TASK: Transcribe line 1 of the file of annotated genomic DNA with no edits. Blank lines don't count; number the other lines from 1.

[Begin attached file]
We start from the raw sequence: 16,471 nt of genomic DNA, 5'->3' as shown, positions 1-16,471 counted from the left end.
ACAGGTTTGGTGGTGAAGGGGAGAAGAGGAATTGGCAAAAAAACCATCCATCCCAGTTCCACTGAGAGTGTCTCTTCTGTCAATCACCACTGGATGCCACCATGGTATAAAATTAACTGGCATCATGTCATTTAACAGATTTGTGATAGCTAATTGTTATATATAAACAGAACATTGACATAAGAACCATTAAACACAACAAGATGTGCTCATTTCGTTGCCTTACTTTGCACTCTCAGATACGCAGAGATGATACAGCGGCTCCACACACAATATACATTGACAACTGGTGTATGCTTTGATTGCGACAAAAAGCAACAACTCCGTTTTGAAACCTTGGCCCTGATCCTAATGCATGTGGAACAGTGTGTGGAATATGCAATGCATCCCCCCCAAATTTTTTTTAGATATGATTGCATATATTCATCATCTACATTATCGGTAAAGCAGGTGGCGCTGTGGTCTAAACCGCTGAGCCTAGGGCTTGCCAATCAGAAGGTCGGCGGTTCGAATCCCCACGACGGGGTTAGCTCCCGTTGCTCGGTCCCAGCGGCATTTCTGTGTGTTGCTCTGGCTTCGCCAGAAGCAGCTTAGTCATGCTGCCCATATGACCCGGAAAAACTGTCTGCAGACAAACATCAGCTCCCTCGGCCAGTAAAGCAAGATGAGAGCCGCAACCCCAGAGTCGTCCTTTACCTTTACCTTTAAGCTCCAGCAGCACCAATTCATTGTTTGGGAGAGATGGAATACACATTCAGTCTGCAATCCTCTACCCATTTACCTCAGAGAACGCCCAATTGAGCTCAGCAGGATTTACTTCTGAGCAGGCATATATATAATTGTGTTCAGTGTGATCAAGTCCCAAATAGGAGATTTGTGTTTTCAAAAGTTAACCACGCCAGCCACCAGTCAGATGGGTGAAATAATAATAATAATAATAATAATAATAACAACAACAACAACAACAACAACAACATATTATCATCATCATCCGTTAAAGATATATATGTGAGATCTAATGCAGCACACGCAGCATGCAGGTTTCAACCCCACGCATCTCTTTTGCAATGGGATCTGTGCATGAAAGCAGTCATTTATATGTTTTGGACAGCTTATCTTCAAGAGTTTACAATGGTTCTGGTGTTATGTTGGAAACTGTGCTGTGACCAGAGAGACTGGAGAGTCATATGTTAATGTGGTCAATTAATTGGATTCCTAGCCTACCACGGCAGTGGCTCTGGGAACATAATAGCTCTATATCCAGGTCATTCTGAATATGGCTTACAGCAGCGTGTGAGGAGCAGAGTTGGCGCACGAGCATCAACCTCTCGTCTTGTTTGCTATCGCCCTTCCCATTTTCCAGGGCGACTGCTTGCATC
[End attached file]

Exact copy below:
We start from the raw sequence: 16,471 nt of genomic DNA, 5'->3' as shown, positions 1-16,471 counted from the left end.